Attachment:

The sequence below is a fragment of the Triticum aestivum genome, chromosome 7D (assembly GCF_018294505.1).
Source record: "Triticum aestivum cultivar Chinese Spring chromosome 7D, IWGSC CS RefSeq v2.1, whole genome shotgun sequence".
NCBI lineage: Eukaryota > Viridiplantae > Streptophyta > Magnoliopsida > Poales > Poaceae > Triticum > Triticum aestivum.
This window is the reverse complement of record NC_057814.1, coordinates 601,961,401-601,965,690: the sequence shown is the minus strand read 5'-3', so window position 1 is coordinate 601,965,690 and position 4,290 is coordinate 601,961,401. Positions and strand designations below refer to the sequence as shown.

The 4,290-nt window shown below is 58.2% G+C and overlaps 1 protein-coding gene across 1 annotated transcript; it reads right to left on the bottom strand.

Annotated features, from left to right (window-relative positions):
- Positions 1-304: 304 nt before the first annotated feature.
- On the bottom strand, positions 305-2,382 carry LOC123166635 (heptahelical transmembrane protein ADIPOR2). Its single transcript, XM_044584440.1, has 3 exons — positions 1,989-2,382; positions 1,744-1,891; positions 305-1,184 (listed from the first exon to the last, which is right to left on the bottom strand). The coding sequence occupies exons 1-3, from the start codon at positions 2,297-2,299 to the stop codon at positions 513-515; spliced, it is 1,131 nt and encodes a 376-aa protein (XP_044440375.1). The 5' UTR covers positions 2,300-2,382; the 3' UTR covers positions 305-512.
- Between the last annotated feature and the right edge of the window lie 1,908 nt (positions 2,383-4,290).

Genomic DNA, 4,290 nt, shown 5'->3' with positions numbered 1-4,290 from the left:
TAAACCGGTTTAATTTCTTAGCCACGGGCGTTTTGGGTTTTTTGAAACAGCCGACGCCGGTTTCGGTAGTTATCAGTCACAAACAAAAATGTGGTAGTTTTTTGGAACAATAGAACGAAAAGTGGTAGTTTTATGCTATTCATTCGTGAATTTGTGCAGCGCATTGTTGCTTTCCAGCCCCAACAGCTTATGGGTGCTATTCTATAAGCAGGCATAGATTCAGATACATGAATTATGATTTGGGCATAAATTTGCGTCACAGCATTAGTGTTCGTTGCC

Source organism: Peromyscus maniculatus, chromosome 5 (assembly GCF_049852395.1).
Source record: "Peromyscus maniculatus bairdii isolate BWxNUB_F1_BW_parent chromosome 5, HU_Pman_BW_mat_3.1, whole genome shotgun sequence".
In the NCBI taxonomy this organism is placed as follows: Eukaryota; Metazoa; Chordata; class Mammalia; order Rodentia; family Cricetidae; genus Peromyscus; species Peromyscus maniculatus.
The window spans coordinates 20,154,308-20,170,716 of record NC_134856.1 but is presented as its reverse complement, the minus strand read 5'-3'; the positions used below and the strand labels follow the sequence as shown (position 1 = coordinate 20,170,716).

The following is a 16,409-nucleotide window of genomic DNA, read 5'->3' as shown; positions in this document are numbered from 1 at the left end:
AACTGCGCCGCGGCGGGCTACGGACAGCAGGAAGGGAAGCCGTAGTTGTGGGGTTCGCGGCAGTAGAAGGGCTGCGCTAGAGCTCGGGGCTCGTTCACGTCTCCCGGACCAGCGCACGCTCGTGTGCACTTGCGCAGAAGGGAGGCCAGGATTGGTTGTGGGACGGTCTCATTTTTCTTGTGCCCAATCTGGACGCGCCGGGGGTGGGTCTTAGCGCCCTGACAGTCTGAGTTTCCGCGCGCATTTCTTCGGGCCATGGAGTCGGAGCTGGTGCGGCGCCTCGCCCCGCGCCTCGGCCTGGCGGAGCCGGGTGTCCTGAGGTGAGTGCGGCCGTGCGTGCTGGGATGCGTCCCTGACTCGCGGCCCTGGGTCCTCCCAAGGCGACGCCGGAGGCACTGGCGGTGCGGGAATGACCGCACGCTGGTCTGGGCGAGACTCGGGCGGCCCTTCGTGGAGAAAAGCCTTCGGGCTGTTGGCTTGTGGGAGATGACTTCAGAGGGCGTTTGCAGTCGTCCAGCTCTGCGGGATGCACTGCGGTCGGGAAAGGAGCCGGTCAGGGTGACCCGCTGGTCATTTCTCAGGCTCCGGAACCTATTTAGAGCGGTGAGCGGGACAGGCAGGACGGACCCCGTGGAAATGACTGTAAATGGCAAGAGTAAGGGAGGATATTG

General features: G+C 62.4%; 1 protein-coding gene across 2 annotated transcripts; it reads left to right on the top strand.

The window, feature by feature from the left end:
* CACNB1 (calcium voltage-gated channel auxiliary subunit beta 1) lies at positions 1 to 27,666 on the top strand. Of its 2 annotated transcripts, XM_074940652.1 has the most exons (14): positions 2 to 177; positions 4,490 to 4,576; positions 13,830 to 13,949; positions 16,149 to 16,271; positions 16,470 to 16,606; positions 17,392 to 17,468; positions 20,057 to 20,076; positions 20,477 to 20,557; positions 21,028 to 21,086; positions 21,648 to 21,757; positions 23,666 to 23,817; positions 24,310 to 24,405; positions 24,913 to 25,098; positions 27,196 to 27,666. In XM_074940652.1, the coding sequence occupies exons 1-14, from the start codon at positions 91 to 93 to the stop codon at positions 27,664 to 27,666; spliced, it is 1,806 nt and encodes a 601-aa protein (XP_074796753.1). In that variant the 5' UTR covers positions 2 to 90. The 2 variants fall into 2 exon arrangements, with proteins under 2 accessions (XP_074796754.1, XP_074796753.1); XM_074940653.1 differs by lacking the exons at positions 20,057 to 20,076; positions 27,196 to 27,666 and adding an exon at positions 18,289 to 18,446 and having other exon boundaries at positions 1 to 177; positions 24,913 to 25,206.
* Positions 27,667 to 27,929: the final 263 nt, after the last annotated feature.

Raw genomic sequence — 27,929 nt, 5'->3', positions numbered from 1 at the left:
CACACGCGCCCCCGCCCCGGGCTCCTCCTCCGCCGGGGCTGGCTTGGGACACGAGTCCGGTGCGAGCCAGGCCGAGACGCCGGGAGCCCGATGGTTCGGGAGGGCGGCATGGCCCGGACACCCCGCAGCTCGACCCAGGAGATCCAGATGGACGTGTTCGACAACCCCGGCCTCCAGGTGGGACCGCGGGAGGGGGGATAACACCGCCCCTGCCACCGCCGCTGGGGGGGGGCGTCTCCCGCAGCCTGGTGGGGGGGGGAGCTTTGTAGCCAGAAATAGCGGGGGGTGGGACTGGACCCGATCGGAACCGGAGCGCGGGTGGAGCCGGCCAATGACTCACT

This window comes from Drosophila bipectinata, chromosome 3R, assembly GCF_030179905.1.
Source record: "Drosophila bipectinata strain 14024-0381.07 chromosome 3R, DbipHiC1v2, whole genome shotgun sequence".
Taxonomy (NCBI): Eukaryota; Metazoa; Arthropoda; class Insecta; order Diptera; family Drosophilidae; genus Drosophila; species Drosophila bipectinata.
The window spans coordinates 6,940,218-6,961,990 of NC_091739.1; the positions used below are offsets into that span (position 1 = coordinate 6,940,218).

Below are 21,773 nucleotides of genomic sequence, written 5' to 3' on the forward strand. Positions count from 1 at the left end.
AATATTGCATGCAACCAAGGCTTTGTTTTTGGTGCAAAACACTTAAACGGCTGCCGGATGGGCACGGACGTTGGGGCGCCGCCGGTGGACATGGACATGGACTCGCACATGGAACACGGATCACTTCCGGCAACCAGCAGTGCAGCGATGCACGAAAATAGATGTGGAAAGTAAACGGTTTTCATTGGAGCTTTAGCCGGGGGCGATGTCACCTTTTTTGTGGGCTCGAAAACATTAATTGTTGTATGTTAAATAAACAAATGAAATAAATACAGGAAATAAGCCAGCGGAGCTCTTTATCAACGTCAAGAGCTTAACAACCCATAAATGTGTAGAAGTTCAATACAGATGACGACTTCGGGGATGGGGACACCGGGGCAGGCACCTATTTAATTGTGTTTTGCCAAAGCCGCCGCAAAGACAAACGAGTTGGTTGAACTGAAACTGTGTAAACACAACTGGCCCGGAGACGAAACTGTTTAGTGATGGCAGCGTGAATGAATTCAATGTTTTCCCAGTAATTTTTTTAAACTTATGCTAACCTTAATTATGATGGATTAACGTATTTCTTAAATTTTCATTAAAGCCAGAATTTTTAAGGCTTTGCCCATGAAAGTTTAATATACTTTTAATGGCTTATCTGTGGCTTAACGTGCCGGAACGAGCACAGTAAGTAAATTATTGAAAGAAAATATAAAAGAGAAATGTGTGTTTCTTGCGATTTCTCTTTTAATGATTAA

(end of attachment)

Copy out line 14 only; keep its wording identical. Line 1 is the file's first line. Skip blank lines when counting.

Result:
In the NCBI taxonomy this organism is placed as follows: Eukaryota; Metazoa; Chordata; class Mammalia; order Rodentia; family Cricetidae; genus Peromyscus; species Peromyscus maniculatus.